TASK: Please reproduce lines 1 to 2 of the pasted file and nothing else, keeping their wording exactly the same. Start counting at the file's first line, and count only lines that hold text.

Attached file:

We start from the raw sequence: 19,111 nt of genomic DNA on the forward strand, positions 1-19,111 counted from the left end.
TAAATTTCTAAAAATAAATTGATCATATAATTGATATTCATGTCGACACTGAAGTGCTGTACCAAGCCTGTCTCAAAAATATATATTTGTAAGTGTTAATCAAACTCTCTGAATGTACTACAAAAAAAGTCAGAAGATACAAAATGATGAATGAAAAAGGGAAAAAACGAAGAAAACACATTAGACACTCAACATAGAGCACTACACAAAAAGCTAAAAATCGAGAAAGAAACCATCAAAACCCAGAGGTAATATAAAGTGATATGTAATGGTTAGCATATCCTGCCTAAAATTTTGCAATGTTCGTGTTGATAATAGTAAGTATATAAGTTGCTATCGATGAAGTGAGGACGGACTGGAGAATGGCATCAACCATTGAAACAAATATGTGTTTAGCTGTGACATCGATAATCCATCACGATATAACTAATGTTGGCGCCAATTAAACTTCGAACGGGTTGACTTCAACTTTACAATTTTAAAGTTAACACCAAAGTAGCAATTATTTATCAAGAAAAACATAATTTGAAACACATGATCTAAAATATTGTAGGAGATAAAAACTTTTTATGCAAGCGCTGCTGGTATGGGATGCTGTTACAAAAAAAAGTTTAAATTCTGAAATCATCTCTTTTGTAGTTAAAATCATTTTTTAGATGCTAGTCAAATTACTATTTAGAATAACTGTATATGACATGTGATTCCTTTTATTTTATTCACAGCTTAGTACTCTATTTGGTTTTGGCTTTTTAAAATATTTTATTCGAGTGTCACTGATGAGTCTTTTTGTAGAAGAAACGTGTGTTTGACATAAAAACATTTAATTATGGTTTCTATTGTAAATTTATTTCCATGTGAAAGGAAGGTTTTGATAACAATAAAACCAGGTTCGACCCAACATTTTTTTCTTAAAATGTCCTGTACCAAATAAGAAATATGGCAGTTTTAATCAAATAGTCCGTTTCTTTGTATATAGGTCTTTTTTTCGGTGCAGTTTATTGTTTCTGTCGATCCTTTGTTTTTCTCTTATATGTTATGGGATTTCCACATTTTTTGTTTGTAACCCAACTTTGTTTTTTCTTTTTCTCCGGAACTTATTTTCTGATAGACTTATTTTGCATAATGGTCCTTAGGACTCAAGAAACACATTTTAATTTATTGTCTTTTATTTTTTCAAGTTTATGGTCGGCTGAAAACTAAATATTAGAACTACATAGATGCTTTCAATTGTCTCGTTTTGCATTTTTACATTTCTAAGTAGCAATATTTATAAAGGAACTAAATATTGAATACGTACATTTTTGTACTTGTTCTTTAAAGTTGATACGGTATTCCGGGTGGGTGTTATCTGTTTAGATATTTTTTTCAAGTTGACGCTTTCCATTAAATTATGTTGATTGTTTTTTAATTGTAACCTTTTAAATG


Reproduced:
We start from the raw sequence: 19,111 nt of genomic DNA on the forward strand, positions 1-19,111 counted from the left end.
TAAATTTCTAAAAATAAATTGATCATATAATTGATATTCATGTCGACACTGAAGTGCTGTACCAAGCCTGTCTCAAAAATATATATTTGTAAGTGTTAATCAAACTCTCTGAATGTACTACAAAAAAAGTCAGAAGATACAAAATGATGAATGAAAAAGGGAAAAAACGAAGAAAACACATTAGACACTCAACATAGAGCACTACACAAAAAGCTAAAAATCGAGAAAGAAACCATCAAAACCCAGAGGTAATATAAAGTGATATGTAATGGTTAGCATATCCTGCCTAAAATTTTGCAATGTTCGTGTTGATAATAGTAAGTATATAAGTTGCTATCGATGAAGTGAGGACGGACTGGAGAATGGCATCAACCATTGAAACAAATATGTGTTTAGCTGTGACATCGATAATCCATCACGATATAACTAATGTTGGCGCCAATTAAACTTCGAACGGGTTGACTTCAACTTTACAATTTTAAAGTTAACACCAAAGTAGCAATTATTTATCAAGAAAAACATAATTTGAAACACATGATCTAAAATATTGTAGGAGATAAAAACTTTTTATGCAAGCGCTGCTGGTATGGGATGCTGTTACAAAAAAAAGTTTAAATTCTGAAATCATCTCTTTTGTAGTTAAAATCATTTTTTAGATGCTAGTCAAATTACTATTTAGAATAACTGTATATGACATGTGATTCCTTTTATTTTATTCACAGCTTAGTACTCTATTTGGTTTTGGCTTTTTAAAATATTTTATTCGAGTGTCACTGATGAGTCTTTTTGTAGAAGAAACGTGTGTTTGACATAAAAACATTTAATTATGGTTTCTATTGTAAATTTATTTCCATGTGAAAGGAAGGTTTTGATAACAATAAAACCAGGTTCGACCCAACATTTTTTTCTTAAAATGTCCTGTACCAAATAAGAAATATGGCAGTTTTAATCAAATAGTCCGTTTCTTTGTATATAGGTCTTTTTTTCGGTGCAGTTTATTGTTTCTGTCGATCCTTTGTTTTTCTCTTATATGTTATGGGATTTCCACATTTTTTGTTTGTAACCCAACTTTGTTTTTTCTTTTTCTCCGGAACTTATTTTCTGATAGACTTATTTTGCATAATGGTCCTTAGGACTCAAGAAACACATTTTAATTTATTGTCTTTTATTTTTTCAAGTTTATGGTCGGCTGAAAACTAAATATTAGAACTACATAGATGCTTTCAATTGTCTCGTTTTGCATTTTTACATTTCTAAGTAGCAATATTTATAAAGGAACTAAATATTGAATACGTACATTTTTGTACTTGTTCTTTAAAGTTGATACGGTATTCCGGGTGGGTGTTATCTGTTTAGATATTTTTTTCAAGTTGACGCTTTCCATTAAATTATGTTGATTGTTTTTTAATTGTAACCTTTTAAATG